Treatment For Vitiligo


While there is no cure for vitiligo, there are effective treatments available to slow the spread of this skin condition (especially in cases of children) and in some cases, restore pigment.

According to the National Vitiligo Foundation (NVR), approximately 2-4 million Americans suffer from vitiligo. This skin condition is characterized by a loss of pigment in patches of skin, causing white or colorless areas to appear on the skin. While it is unknown what causes the condition and there is no cure for vitiligo, there are treatments available to keep the condition at bay and slow down the process. The key to treating vitiligo is catching it early and these treatments are most effective on children - especially on the face, feet, and hands.

vitiligo foot
Vitiligo At The Ankle
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As seen on The Doctors, the mother of 3 young sons who have recently developed vitiligo seek treatment advice. Dr. Drew Ordon explains that vitiligo happens when melanocytes (pigment cells) in the skin are basically attacked by it's own body. Recognizing the pigment cells as foreign cells, the body continually attacks and destroys them. "There's no way to predict if the vitiligo will spread and how rapidly," says Dr. Ordon.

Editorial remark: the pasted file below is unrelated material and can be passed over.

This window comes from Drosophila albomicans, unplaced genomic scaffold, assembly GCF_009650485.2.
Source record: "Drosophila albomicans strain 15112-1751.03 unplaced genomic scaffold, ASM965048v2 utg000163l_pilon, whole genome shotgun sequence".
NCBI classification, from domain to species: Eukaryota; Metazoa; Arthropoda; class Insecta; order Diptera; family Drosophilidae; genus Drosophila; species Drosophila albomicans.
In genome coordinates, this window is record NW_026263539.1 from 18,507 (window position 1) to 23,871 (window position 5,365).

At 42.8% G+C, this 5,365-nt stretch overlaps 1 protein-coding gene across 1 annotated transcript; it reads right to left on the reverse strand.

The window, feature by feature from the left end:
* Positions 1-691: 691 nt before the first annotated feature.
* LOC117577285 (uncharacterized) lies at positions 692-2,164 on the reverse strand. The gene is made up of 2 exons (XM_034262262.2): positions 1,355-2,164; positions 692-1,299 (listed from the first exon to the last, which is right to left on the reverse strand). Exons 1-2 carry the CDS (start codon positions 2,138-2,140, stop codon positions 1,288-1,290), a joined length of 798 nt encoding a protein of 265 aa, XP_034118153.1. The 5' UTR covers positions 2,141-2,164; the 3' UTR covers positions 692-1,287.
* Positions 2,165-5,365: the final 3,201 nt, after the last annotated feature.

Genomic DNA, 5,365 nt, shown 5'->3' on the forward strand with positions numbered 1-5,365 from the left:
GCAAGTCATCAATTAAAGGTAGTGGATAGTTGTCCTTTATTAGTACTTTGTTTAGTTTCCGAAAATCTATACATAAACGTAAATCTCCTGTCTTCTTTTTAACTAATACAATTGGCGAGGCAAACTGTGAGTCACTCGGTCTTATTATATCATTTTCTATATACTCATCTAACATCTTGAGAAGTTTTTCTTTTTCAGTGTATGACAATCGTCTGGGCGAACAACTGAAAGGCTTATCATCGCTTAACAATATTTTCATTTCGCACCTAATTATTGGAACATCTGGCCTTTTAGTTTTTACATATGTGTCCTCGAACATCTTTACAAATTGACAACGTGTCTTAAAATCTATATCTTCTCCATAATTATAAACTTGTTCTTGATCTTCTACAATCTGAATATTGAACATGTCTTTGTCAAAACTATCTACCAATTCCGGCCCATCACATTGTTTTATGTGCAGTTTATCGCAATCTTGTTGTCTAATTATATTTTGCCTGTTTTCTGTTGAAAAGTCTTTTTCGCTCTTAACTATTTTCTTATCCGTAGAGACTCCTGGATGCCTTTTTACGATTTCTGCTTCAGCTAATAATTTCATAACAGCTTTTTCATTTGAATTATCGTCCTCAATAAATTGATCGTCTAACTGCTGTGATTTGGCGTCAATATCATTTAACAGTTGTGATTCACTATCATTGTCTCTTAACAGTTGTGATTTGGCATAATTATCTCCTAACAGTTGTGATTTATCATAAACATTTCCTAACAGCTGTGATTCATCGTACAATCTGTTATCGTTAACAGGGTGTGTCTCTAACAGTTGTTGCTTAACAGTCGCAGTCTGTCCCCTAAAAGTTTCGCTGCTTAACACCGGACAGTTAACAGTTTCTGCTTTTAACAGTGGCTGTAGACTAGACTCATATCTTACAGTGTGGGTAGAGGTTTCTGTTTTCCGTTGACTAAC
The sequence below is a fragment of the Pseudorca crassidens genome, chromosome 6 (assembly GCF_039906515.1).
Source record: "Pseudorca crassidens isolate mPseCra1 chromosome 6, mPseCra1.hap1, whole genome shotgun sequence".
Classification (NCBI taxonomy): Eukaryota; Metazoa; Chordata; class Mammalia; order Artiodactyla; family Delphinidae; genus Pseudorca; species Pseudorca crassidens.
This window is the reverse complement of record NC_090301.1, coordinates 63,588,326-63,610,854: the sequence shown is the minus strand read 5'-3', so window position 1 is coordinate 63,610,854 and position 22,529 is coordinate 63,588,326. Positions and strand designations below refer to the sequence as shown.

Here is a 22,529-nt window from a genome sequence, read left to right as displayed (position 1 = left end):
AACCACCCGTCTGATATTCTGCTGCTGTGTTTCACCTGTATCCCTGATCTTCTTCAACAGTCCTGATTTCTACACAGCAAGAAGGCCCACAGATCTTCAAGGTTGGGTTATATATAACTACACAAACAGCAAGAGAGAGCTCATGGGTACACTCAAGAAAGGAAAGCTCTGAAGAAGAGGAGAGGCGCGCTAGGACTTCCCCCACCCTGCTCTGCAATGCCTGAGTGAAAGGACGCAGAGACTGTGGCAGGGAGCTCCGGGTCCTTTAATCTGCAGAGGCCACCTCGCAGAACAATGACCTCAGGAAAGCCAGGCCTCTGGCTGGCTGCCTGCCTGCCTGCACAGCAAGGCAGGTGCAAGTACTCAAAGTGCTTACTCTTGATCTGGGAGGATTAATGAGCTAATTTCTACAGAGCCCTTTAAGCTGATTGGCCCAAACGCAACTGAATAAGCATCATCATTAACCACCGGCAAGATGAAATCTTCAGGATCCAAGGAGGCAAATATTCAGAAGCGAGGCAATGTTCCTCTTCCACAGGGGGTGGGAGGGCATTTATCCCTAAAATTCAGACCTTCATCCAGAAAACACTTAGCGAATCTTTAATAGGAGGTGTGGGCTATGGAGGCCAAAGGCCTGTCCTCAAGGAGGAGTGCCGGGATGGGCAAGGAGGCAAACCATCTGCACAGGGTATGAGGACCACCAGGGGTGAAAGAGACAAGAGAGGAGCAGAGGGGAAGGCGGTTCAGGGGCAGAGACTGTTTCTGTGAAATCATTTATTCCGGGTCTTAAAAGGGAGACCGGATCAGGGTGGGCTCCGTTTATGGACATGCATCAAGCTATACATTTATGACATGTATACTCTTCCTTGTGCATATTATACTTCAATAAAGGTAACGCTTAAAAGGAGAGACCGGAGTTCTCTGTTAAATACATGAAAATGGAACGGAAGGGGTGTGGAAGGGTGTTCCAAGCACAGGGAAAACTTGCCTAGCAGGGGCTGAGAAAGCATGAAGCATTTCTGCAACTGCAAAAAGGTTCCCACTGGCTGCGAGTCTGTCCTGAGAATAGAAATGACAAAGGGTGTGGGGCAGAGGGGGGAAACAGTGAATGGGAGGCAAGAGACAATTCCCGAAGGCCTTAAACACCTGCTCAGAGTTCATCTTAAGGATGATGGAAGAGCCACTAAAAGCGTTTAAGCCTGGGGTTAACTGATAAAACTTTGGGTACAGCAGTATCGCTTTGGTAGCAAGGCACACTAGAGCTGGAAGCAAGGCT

People of all skin colors may develop vitiligo but the condition is more visible on those with darker skin. There is no cure for vitiligo but as Dr. Ordon says, there are many treatments available, including protopic ointments, UVB light therapy, lasers and steroids. The key to treating vitiligo is to start early but to seek a professional who has treated many vitiligo cases.

In some cases, pigmentation may be brought back with the use of the excimer laser. Board Certified Dermatologist of the Laser & Skin Surgery Center of New York, Dr. Lori Brightman has had some success in helping restore pigmentation. "Many people still don't know that you can actually use the excimer laser to treat vitiligo," she says. "You can actually bring the color back."

Cases of localized vitiligo have shown great promise with the excimer laser treatment. "There is a very specific wavelength of light that we use," says Dr. Brightman, "But it does take a lot of treatments and a lot of patience on the patient's part." She suggests a treatment cycle of 2 sessions weekly for at least 2 months to see if there is improvement, although some patients have seen a difference before then. After which, patients should schedule follow ups to see if additional treatments are necessary. "I've had some very wonderful results and it's really great for patients."

Dr. Brightman says the excimer treatment is best for localized vitiligo. "That means that it's confined to small areas. Also, there are certain areas on the body that are much harder to re-pigment, for example the hands and feet. I do still have some patients who end up re-pigmenting on the hands, but again we have to be persistent." By combining the excimer laser along with topical medication, Dr. Brightman has seen a healthy percentage of patients who see improvement.